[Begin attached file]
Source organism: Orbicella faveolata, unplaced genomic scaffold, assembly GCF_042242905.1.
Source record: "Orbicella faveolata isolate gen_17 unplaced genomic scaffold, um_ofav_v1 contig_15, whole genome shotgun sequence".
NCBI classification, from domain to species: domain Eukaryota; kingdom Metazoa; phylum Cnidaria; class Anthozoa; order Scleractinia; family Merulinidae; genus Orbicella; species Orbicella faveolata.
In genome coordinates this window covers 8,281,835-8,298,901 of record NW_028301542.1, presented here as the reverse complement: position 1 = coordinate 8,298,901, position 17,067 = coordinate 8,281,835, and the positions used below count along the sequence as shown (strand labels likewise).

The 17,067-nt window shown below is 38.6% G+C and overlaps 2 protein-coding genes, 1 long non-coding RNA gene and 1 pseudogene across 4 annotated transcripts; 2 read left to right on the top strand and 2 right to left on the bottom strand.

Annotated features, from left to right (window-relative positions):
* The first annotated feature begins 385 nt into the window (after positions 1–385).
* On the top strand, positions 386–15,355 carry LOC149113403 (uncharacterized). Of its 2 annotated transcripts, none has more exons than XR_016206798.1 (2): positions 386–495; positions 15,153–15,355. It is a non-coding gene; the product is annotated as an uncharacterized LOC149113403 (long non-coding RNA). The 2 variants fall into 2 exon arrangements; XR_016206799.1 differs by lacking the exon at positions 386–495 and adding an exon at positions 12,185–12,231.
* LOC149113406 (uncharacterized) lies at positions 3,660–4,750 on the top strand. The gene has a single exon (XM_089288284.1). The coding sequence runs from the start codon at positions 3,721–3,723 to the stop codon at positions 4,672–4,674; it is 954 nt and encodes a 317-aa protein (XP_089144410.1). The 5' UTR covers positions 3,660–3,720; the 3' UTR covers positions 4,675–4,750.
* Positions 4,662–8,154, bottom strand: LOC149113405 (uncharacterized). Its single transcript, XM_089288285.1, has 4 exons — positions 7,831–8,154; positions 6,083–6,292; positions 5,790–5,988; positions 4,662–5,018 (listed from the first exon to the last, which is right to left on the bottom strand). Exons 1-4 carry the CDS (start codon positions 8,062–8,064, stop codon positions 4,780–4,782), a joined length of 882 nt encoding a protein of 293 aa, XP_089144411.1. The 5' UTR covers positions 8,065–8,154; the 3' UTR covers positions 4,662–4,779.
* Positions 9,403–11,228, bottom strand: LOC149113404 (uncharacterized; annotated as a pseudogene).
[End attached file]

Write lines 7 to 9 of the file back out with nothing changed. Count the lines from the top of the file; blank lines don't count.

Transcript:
* The first annotated feature begins 385 nt into the window (after positions 1–385).
* On the top strand, positions 386–15,355 carry LOC149113403 (uncharacterized). Of its 2 annotated transcripts, none has more exons than XR_016206798.1 (2): positions 386–495; positions 15,153–15,355. It is a non-coding gene; the product is annotated as an uncharacterized LOC149113403 (long non-coding RNA). The 2 variants fall into 2 exon arrangements; XR_016206799.1 differs by lacking the exon at positions 386–495 and adding an exon at positions 12,185–12,231.
* LOC149113406 (uncharacterized) lies at positions 3,660–4,750 on the top strand. The gene has a single exon (XM_089288284.1). The coding sequence runs from the start codon at positions 3,721–3,723 to the stop codon at positions 4,672–4,674; it is 954 nt and encodes a 317-aa protein (XP_089144410.1). The 5' UTR covers positions 3,660–3,720; the 3' UTR covers positions 4,675–4,750.